The Wild Girl by Kate Forsyth (2015)
Fairy Tale Fortnight
Hi Everyone! This is Katie from Bookish Illuminations. I recently came across the sign-ups for The Fairy Tale Fortnight with The Book Rat and A Backwards Story.
Would I sign up for the 5th Annual Fairy Tale Fortnight?!? You bet I would! Especially since I had in my hands a beautiful UK copy of Kate Forsyth’s new book about Dortchen Wild, a girl who grew up next door to the Grimm Brothers and who helped Wilhelm Grimm with his famous collection of fairy tales.
Ahead in this post: Some background from Kate Forsyth herself on this new book, some videos, my own thoughts about The Wild Girl, and a RECIPE from Dortchen Wild herself: Damson Plum Jam Cake. Yum.
I have a great love for fairy tales—it’s one of my favorite units to teach in both my college children’s literature courses and in my middle school English classes. I don’t think we’ll ever get tired of fairy tales—they’re timeless because they explore themes that will also be relevant, and we know it.
Here’s a link to the Sur La Lune Webpage, with detailed information about what exactly is included in the Brothers Grimm Collection.
I invite you to step with me into the early 19th century world of Kate Forsyth’s The Wild Girl, and I’ll share with you my thoughts on the book (without giving anything away). But, first a little background about the story from Kate Forsyth’s website.
About The Wild Girl (from Kate Forsyth’s website)
“The Wild Girl tells one of the greatest untold love stories of all time – the heart-breaking romance between Wilhelm Grimm and the young woman who told him many of his most famous stories. Her name was Dortchen Wild, and she grew up next door to the Grimm family in Hessen-Cassel, a small German kingdom that was one of the first to fall to Napoleon. It was a time of war and tyranny and terror, when the collecting of a few old half-forgotten tales was all the young Grimm brothers could do to resist the oppressive rule of the French.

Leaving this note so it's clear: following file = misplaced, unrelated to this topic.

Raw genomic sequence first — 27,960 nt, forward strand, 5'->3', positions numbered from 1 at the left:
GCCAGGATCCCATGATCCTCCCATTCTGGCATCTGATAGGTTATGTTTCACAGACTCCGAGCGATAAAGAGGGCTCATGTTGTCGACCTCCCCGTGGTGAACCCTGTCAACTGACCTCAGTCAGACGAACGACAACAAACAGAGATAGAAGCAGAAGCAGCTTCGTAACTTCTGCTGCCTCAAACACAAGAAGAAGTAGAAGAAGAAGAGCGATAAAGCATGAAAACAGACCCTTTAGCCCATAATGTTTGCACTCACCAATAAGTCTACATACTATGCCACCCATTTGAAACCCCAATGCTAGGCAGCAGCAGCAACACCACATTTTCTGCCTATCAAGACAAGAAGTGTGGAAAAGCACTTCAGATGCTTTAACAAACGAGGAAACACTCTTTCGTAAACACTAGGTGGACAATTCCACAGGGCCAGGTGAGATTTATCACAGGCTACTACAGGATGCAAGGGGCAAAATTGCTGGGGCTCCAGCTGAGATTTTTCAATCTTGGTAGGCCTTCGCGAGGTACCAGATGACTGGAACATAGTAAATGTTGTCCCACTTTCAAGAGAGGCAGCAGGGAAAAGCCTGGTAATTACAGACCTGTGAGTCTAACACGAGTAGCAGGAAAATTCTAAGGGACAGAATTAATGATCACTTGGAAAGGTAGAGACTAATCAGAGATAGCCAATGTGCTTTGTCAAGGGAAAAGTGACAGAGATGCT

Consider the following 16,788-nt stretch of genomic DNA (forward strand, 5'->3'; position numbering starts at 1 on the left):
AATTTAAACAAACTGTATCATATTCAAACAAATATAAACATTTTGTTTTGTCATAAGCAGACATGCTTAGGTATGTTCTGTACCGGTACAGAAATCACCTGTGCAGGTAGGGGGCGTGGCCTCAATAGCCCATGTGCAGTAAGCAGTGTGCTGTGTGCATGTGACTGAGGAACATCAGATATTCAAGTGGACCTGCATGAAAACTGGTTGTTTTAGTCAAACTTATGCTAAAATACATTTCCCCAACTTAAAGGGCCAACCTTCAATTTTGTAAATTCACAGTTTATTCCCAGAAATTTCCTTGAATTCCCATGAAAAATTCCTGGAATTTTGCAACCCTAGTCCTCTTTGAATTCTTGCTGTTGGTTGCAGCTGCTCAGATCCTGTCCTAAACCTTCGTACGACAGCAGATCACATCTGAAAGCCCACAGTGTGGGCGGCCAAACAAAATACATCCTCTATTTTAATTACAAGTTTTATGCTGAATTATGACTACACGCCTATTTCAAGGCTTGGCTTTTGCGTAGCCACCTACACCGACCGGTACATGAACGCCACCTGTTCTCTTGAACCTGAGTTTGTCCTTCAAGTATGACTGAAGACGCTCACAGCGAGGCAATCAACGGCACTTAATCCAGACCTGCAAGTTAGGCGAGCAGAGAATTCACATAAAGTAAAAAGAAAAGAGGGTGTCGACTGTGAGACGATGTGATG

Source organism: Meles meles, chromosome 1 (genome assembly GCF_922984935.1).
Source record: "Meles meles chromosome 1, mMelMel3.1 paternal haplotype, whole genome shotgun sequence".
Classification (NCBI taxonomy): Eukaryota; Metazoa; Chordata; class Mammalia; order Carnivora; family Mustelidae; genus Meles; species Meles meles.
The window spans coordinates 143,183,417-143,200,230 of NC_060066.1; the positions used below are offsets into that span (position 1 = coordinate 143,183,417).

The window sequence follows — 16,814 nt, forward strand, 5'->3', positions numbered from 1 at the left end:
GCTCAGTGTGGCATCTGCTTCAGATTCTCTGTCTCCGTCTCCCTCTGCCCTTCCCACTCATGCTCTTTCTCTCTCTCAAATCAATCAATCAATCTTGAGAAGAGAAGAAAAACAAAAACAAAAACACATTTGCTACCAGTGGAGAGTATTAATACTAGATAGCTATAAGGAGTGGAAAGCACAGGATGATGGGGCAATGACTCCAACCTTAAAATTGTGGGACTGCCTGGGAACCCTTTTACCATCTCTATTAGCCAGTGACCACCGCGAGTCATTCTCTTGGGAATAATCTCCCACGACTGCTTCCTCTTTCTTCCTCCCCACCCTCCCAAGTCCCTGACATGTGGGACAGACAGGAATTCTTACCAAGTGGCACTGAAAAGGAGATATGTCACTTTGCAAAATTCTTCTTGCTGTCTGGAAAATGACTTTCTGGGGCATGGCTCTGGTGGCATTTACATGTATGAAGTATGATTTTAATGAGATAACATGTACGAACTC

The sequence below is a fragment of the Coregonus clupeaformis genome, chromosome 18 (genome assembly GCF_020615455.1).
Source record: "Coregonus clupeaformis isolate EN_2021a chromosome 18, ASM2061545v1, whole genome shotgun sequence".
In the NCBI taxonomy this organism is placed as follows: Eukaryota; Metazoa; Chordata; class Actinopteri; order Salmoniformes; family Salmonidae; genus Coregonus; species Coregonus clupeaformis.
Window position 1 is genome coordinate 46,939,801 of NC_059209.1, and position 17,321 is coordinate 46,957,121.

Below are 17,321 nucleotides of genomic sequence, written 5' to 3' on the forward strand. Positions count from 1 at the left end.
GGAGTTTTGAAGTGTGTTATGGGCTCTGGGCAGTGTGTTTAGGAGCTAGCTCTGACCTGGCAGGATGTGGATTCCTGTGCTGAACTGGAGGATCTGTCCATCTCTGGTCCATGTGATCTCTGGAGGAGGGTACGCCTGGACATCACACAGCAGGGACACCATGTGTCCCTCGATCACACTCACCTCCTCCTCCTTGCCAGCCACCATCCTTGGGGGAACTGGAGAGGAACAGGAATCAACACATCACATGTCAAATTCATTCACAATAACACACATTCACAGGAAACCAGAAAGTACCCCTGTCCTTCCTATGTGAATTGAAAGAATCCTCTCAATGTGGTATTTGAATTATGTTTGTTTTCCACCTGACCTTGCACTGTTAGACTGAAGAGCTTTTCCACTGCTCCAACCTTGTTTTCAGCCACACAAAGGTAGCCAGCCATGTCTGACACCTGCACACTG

The True History of the Grimm tales:Dortchen first met the Grimm brothers in 1805, when she was twelve. One of six sisters, Dortchen lived in the medieval quarter of Cassel, a town famous for its grand royal palace, its colossal statue of Herkules, and a fairytale castle of turrets and spires built as a love nest for the Prince-Elector’s mistress. Dortchen was the same age as Lotte Grimm, the only girl in the Grimm family, and the two became best friends.
In 1806, Hesse-Cassel was invaded by the French. Napoleon created a new Kingdom of Westphalia, under the rule of his dissolute young brother Jérôme. The Grimm brothers began collecting fairy tales that year, wanting to save the old stories told in spinning-circles and by the fire from the domination of French culture. Dortchen was the source of many of the tales in the Grimm brother’s first collection of fairy tales, which was published in 1812, the year of Napoleon’s disastrous march on Russia.